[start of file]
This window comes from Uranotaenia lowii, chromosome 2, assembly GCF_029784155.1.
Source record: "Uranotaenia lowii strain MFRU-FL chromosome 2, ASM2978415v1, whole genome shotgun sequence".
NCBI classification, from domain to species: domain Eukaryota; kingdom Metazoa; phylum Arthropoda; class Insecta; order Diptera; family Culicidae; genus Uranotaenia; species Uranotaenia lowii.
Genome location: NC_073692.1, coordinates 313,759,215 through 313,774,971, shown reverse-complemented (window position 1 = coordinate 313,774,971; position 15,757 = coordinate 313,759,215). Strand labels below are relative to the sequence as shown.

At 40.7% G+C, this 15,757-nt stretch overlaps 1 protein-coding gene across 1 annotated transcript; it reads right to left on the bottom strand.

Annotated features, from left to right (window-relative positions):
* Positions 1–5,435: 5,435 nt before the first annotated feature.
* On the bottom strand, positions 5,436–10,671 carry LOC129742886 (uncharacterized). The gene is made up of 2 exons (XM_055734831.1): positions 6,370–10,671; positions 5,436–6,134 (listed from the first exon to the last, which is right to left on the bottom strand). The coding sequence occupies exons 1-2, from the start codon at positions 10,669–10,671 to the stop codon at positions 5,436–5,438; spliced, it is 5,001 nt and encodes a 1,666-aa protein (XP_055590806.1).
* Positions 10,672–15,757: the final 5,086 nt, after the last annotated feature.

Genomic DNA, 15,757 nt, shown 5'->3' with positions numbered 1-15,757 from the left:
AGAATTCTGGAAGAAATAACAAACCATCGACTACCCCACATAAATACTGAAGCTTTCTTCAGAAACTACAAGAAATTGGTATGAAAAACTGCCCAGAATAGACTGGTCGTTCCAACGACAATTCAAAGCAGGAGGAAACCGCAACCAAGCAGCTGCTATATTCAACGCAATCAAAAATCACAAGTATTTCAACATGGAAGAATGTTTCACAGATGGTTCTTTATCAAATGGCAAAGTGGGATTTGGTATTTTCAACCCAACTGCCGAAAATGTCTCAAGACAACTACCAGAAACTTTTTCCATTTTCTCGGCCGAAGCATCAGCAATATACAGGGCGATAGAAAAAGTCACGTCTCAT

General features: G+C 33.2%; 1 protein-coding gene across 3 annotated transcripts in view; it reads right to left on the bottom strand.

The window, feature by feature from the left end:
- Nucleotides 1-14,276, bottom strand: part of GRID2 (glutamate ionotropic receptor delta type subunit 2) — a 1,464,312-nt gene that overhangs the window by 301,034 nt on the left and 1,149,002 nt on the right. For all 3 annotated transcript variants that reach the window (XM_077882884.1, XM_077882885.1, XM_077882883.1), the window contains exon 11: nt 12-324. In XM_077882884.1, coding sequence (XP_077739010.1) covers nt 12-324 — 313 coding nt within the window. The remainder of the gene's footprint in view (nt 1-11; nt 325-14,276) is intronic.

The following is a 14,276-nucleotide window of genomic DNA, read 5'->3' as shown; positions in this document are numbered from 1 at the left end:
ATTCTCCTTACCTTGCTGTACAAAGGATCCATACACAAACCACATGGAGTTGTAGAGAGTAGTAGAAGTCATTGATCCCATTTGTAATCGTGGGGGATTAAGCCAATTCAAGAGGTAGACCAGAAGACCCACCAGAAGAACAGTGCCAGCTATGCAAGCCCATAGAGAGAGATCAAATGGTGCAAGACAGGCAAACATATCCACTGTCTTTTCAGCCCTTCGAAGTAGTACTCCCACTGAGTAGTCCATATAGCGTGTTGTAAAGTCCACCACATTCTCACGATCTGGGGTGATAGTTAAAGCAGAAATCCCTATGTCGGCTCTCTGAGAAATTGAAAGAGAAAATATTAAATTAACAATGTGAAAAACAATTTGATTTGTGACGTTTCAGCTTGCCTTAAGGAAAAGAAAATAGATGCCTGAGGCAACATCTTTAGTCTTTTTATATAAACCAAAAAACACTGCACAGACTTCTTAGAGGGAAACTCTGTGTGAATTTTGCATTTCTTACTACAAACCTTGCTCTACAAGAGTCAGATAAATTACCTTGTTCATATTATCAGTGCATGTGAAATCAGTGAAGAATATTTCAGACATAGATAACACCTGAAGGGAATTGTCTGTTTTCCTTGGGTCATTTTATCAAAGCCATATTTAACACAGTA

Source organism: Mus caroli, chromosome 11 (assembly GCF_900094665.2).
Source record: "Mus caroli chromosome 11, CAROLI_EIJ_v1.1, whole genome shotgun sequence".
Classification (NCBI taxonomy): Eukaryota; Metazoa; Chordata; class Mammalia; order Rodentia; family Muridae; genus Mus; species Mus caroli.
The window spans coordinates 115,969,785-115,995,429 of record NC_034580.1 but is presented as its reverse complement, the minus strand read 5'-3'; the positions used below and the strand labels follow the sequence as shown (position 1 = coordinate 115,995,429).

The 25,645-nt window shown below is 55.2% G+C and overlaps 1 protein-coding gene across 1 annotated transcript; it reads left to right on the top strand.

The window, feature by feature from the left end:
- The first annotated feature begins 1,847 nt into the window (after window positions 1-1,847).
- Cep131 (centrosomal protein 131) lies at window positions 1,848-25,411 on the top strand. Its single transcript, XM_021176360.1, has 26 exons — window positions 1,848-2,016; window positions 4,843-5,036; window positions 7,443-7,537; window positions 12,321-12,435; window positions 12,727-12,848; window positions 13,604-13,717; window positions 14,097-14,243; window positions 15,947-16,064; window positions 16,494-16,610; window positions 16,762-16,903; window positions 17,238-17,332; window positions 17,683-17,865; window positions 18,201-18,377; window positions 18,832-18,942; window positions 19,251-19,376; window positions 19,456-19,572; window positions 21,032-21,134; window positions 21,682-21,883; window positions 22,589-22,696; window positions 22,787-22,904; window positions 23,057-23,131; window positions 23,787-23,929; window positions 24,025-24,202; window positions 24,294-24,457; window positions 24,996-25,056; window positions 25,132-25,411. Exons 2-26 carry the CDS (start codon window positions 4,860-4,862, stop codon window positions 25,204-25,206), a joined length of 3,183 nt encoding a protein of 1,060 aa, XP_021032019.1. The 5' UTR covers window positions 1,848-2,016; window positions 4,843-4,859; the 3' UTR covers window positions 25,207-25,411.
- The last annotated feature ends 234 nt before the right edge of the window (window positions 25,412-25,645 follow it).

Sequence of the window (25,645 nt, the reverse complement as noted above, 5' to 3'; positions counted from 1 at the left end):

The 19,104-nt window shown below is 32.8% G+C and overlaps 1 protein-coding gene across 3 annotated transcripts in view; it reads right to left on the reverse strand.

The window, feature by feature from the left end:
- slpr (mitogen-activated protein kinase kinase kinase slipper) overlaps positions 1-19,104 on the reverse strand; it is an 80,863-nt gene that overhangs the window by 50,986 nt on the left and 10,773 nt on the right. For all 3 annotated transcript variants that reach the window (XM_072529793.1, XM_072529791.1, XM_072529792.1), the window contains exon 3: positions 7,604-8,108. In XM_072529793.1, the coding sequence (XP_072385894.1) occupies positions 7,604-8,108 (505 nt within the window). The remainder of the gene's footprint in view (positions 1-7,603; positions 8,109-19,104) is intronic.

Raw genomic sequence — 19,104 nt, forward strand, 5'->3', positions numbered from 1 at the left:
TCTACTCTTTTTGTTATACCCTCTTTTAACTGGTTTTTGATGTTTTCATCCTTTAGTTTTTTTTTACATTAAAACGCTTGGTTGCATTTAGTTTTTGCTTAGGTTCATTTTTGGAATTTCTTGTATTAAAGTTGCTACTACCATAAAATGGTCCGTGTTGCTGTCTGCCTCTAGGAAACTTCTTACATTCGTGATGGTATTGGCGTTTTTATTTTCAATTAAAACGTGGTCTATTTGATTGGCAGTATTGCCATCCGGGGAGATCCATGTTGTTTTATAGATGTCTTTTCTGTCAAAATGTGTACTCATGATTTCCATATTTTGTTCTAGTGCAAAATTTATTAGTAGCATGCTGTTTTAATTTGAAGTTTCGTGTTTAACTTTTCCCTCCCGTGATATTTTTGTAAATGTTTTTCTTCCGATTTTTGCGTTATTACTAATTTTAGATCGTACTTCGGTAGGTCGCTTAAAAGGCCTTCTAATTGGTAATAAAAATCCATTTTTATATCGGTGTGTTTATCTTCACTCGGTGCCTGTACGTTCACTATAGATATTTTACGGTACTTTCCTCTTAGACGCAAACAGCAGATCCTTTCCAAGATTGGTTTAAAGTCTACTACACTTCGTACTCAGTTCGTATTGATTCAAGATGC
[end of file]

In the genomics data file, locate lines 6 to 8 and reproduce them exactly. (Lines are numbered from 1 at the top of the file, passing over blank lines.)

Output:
Annotated features, from left to right (window-relative positions):
* Positions 1–5,435: 5,435 nt before the first annotated feature.
* On the bottom strand, positions 5,436–10,671 carry LOC129742886 (uncharacterized). The gene is made up of 2 exons (XM_055734831.1): positions 6,370–10,671; positions 5,436–6,134 (listed from the first exon to the last, which is right to left on the bottom strand). The coding sequence occupies exons 1-2, from the start codon at positions 10,669–10,671 to the stop codon at positions 5,436–5,438; spliced, it is 5,001 nt and encodes a 1,666-aa protein (XP_055590806.1).